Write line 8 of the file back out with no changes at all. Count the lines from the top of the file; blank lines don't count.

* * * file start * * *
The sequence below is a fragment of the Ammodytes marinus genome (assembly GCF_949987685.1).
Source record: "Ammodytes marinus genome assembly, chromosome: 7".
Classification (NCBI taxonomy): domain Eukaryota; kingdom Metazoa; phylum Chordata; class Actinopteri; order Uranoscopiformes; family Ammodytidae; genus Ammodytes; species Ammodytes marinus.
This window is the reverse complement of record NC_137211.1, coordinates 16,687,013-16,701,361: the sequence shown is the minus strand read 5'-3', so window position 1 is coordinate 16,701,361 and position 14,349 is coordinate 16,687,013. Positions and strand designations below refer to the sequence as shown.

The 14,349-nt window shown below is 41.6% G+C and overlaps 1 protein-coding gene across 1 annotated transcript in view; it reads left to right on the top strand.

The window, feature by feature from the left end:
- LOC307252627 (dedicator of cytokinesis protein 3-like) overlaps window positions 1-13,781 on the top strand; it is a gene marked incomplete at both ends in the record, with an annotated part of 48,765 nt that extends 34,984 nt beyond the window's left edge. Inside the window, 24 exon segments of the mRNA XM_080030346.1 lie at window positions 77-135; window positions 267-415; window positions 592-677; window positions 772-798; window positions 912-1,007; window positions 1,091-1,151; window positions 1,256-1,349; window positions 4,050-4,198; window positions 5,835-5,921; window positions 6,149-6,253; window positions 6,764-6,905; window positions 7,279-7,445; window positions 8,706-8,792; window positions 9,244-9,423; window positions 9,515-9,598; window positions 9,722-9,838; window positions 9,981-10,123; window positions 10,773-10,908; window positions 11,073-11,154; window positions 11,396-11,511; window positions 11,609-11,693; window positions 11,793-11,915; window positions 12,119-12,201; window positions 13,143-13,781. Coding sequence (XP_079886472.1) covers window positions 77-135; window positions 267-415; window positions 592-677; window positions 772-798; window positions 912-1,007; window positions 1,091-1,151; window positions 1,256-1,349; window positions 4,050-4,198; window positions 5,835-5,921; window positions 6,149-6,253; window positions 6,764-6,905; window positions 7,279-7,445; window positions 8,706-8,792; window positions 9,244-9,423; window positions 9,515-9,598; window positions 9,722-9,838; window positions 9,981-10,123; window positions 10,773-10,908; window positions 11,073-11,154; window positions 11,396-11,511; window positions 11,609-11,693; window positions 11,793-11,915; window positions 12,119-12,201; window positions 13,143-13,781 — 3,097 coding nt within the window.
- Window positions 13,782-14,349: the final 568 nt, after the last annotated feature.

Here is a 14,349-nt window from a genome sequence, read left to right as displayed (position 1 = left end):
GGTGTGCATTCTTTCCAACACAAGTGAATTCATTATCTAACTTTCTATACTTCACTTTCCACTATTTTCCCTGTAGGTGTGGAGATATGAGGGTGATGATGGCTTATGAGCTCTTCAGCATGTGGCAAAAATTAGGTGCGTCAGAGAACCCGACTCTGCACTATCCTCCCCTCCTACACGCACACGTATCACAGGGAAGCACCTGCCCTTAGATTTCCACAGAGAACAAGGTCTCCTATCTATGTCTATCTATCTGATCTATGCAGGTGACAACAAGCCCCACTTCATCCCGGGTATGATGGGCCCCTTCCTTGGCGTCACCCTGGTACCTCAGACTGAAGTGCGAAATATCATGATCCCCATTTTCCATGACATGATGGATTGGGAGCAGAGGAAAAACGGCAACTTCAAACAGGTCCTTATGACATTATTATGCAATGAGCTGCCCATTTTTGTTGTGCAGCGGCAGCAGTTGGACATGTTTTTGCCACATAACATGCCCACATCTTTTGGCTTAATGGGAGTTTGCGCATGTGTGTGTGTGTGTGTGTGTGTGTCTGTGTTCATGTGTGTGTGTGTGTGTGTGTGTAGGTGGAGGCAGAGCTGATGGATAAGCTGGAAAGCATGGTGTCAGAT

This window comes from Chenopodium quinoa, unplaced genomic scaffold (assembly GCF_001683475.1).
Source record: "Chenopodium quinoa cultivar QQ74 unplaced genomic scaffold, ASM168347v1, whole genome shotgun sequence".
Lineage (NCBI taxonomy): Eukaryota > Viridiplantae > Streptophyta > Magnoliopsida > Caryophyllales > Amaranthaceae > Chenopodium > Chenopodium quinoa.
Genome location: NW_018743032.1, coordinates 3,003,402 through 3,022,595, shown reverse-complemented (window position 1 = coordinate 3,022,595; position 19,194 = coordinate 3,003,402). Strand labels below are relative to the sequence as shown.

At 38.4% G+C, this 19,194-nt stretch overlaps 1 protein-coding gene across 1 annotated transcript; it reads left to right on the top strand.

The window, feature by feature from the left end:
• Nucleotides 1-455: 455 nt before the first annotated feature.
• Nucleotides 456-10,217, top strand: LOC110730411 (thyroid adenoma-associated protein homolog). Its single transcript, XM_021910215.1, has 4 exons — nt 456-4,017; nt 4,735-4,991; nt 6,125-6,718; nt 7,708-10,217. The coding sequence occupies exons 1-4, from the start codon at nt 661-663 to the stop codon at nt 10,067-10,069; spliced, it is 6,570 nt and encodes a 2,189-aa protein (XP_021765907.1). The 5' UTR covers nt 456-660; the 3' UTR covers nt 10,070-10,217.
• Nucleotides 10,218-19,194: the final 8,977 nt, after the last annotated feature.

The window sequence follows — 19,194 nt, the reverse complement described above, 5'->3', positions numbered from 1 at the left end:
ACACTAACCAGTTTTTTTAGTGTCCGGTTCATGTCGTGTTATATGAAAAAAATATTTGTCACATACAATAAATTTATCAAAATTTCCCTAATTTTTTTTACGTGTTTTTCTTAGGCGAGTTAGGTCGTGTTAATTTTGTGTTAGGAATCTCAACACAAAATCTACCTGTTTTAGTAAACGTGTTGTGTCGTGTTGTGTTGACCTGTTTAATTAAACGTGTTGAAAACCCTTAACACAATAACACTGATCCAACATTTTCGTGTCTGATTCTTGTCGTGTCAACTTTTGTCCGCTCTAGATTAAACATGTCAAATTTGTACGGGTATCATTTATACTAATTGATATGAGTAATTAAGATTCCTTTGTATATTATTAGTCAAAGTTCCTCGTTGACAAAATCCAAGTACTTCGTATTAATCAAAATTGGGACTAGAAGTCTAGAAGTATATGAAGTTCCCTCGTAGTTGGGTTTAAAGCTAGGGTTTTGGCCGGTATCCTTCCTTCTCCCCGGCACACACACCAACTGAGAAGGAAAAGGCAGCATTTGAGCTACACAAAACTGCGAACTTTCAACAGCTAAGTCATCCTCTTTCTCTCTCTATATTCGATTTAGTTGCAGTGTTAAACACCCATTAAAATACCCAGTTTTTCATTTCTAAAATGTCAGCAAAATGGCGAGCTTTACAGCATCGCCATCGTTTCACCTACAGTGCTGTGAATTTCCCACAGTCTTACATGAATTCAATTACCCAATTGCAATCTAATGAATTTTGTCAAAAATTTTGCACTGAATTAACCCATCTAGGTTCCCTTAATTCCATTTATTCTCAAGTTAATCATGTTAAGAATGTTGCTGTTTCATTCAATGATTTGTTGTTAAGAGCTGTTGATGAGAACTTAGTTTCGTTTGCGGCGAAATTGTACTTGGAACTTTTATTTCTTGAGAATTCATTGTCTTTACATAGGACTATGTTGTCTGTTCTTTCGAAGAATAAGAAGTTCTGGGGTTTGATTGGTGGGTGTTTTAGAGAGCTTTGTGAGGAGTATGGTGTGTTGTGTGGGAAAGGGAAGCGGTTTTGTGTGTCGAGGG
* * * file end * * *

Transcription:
- Window positions 13,782-14,349: the final 568 nt, after the last annotated feature.